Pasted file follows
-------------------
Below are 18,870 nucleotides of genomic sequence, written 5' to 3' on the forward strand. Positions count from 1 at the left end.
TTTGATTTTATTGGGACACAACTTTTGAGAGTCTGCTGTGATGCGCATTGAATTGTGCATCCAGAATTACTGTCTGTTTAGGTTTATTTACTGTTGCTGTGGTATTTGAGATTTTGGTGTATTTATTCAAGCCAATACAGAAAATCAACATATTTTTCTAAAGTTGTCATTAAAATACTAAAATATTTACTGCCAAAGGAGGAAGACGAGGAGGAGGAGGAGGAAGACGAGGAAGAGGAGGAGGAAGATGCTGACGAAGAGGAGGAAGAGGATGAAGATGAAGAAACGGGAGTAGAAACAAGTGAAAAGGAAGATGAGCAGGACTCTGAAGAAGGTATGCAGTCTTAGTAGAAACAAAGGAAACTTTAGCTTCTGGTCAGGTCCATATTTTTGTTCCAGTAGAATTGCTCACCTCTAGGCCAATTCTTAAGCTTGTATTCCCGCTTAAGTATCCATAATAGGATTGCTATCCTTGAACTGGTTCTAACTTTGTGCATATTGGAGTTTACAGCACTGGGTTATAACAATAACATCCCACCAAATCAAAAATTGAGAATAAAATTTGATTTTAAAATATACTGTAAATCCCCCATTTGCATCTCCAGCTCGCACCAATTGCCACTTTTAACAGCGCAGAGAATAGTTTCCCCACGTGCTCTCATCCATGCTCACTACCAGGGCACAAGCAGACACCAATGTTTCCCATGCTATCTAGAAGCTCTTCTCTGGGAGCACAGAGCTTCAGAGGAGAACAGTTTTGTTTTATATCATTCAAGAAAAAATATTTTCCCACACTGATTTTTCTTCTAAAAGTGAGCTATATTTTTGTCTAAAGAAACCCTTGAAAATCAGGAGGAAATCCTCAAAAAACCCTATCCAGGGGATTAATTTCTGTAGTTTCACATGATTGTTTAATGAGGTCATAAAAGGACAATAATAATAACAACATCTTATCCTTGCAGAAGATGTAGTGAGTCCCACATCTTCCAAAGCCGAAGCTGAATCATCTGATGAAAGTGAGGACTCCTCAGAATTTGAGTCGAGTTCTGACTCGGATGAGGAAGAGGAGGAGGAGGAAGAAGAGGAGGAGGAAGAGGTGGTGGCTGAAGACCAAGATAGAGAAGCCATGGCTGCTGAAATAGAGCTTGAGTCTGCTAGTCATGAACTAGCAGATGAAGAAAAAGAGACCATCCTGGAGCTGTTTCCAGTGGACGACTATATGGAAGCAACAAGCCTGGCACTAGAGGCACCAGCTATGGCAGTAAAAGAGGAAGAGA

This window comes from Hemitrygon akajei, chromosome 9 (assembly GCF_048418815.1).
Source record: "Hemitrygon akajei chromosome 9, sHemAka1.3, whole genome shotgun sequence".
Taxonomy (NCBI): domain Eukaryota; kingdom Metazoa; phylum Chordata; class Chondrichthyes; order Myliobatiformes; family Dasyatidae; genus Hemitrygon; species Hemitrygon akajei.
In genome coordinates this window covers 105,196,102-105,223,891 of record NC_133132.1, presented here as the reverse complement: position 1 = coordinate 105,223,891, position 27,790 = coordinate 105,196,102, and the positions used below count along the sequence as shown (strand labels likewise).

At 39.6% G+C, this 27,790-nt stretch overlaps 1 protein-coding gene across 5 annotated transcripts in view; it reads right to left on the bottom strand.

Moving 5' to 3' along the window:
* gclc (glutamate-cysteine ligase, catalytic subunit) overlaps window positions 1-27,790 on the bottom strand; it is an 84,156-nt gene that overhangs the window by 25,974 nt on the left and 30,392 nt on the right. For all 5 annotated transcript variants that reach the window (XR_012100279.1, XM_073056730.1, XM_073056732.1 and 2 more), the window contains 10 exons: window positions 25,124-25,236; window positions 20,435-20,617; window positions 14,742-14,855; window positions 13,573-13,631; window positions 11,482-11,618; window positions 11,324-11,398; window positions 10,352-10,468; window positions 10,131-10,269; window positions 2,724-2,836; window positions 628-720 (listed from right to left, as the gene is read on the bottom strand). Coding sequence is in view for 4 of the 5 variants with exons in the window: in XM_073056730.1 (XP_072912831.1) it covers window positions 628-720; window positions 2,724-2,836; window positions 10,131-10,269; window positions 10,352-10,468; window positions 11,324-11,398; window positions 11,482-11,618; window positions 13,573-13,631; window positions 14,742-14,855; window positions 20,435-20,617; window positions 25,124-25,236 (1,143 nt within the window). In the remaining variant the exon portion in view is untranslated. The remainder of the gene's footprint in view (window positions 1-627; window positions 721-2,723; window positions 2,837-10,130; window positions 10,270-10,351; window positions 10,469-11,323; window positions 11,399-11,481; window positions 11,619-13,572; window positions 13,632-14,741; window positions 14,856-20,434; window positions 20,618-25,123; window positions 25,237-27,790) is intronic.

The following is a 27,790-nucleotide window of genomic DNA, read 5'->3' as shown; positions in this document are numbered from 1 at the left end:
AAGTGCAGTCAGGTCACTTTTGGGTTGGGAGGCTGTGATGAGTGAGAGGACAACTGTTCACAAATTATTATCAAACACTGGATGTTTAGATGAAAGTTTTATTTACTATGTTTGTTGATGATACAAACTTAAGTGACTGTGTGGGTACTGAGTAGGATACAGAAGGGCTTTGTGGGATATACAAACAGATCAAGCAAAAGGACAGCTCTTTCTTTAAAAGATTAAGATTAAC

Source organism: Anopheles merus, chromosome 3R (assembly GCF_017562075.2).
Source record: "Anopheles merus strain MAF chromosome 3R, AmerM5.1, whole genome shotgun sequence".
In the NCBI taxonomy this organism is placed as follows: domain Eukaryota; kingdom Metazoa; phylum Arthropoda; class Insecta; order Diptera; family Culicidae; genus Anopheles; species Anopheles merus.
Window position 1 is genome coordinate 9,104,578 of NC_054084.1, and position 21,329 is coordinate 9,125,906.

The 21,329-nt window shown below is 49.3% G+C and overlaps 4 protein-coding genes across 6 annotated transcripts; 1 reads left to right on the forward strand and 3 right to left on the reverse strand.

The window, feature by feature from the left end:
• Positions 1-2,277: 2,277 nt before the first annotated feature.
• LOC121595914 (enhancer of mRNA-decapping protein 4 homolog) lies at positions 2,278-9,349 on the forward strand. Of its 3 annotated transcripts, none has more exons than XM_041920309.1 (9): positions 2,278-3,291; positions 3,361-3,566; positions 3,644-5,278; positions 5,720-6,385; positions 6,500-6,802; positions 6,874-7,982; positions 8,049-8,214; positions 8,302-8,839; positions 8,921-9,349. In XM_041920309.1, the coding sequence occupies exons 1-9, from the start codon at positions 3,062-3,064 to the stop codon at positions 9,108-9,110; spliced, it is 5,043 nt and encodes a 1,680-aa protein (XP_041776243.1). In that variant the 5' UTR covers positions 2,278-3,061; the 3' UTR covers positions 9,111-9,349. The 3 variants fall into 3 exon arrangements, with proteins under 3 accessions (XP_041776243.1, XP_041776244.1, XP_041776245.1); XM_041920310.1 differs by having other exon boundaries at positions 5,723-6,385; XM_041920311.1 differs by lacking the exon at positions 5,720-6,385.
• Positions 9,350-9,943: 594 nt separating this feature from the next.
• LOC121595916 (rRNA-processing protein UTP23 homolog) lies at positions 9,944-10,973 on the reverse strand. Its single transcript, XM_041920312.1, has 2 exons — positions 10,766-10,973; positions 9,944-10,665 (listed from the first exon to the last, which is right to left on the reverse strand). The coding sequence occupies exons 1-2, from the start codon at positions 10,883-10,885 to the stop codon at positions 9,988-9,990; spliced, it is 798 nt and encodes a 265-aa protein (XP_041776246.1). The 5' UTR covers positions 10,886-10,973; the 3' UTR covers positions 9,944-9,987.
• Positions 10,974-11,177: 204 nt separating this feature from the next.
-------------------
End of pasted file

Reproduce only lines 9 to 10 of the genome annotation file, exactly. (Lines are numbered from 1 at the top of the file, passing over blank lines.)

* gclc (glutamate-cysteine ligase, catalytic subunit) overlaps window positions 1-27,790 on the bottom strand; it is an 84,156-nt gene that overhangs the window by 25,974 nt on the left and 30,392 nt on the right. For all 5 annotated transcript variants that reach the window (XR_012100279.1, XM_073056730.1, XM_073056732.1 and 2 more), the window contains 10 exons: window positions 25,124-25,236; window positions 20,435-20,617; window positions 14,742-14,855; window positions 13,573-13,631; window positions 11,482-11,618; window positions 11,324-11,398; window positions 10,352-10,468; window positions 10,131-10,269; window positions 2,724-2,836; window positions 628-720 (listed from right to left, as the gene is read on the bottom strand). Coding sequence is in view for 4 of the 5 variants with exons in the window: in XM_073056730.1 (XP_072912831.1) it covers window positions 628-720; window positions 2,724-2,836; window positions 10,131-10,269; window positions 10,352-10,468; window positions 11,324-11,398; window positions 11,482-11,618; window positions 13,573-13,631; window positions 14,742-14,855; window positions 20,435-20,617; window positions 25,124-25,236 (1,143 nt within the window). In the remaining variant the exon portion in view is untranslated. The remainder of the gene's footprint in view (window positions 1-627; window positions 721-2,723; window positions 2,837-10,130; window positions 10,270-10,351; window positions 10,469-11,323; window positions 11,399-11,481; window positions 11,619-13,572; window positions 13,632-14,741; window positions 14,856-20,434; window positions 20,618-25,123; window positions 25,237-27,790) is intronic.

The following is a 27,790-nucleotide window of genomic DNA, read 5'->3' as shown; positions in this document are numbered from 1 at the left end: